Kiwisaver just changed where people saved rather than increasing overall savings. Our productivity failed to keep pace with Australia and NZ dropped another place in GDP per capita ranking.

    The only good things that happened under Labour were the passage of legislation giving same sex relationships more legal protection, lowering the drinking age and decriminalising prostitution. But they were all of govt votes.

    • r0b 9.1

      Some balance on those ‘high points’.

      Some balance on the “balance”.

      Under Labour the number of beneficiaries dropped but only because of lower unemployment due to the strength of the worldwide economy.

      Wrong wrong wrong.

      and the DPB

      Just incidentally, do you agree with John Key that mothers on the DPB are “breeding for a business”?

      There is a crisis in mental health with growing rates of depression which account for unprecedented numbers turning to a sickness/invalid benefit.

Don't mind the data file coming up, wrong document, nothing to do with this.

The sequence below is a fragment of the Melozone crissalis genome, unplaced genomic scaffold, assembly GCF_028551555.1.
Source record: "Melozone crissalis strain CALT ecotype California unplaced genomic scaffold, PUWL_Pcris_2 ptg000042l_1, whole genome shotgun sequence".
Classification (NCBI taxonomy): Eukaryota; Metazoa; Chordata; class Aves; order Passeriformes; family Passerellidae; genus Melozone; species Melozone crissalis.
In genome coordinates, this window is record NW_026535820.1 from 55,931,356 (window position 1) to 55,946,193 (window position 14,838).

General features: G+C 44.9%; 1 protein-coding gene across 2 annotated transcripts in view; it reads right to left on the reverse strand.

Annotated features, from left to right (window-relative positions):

According to the Ministry of Social Development:

      Changes between 2003 and 2008 which have affected the number of Sickness Benefit recipients include the ageing of the population, and increasing movement of people with incapacities into the community.

      Changes between 2003 and 2008 which have affected the number of clients receiving an Invalid’s Benefit include an ageing population and increasing movement of people living with long-term incapacities into the community.

      Recorded violent crime grew.

      Good thing you put “recorded” in there, indeed it did, thanks to a huge publicity campaign on reporting domestic violence. And overall crime fell.

      Prison numbers grew.

      One of Labour’s failures I agree, and it’s one that National is continuing.

      WFF alienated young childless workers who left in record numbers.

      Proof please? See I think it was the prospect of a National government that caused them to leave.

      Teenage birth reversed its downward trend and now more young Maori women than ever are defaulting to lives on welfare. NCEA has produced as many problems as it purported to solve while truancy rates increased. Violence in schools increased.

      Links to the figures please, I’d be interested to have a look.

      Kiwisaver just changed where people saved rather than increasing overall savings.

      To great benefit to NZ however.

      Our productivity failed to keep pace with Australia

      On most indicators comparing NZ and Australia we did much better under Labour than under National. As for “productivity” I might have a guest post on that up in a day or two.